Business confidence lifts in November

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Businesses are feeling increasingly confident heading into the new year according to Roy Morgan Research’s latest poll.

Business confidence lifted by 0.4% to 116.7 in November – just above the six-year average of 116.6.

“This is the highest Business Confidence has been since the Federal Election in July when the Turnbull Government was returned with a majority of only one seat,” says Michele Levine, CEO of Roy Morgan Research.

The rise in confidence was driven by a sharp increase in Queensland, where confidence is higher than the national average, while there was a small improvement in Victoria. The survey reveals Tasmania has the highest business confidence of any state.

“In contrast business confidence is virtually unchanged in New South Wales and is down significantly in the mining state of Western Australia – now clearly the lowest of any state,” notes Levine.

“Business confidence in South Australia also fell for the second straight month following the state’s widespread blackout in late September and is now in line with the national average.”

The survey of 950 businesses across Australia also reveals expectations of business performance over the next 12 months lifted by 10.3 points to 30.3 points last month.

According to the survey the most confident industries last month were the retail trade industry; accommodation and food services; and public administration, safety and security – which were all 10% higher the national average.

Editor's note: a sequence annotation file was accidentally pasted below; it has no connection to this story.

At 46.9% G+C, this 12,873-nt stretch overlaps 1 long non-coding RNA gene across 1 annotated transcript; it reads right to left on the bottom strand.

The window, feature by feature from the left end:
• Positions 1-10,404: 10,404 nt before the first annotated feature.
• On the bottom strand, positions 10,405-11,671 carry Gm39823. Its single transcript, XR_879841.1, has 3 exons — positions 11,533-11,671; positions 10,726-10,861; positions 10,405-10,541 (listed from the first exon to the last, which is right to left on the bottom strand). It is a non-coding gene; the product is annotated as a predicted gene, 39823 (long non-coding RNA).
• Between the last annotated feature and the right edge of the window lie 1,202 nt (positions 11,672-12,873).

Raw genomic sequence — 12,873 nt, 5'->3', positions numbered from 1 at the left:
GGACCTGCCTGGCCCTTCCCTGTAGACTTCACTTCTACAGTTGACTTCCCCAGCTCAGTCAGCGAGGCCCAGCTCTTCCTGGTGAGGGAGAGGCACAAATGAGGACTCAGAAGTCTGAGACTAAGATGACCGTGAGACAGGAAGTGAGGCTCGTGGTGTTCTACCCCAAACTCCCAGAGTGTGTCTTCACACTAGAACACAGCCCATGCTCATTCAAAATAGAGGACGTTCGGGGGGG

“In contrast, several industries were well below the national average including electricity, gas, water and waste – which has been hit by the power problems in South Australia and also the impending closure of ‘legacy’ power stations like Hazelwood in Victoria; transport, postal and warehousing and wholesale trade which both dropped in November,” says Levine.

As for future business confidence readings, Levine raises possible implications of President Trump’s election in the US, including his negative stance towards trade deals.

“Trump’s stance on US free-trade ‘deals’ will be particularly important to the Australian economy which has benefited from free-trade agreements with important trading partners like China, Japan and South Korea,” she says.

“If Trump increases trade barriers with important Australian trading partners this will obviously impact on Australian business confidence, which so far has been steady since the Trump victory,” Levine concludes.


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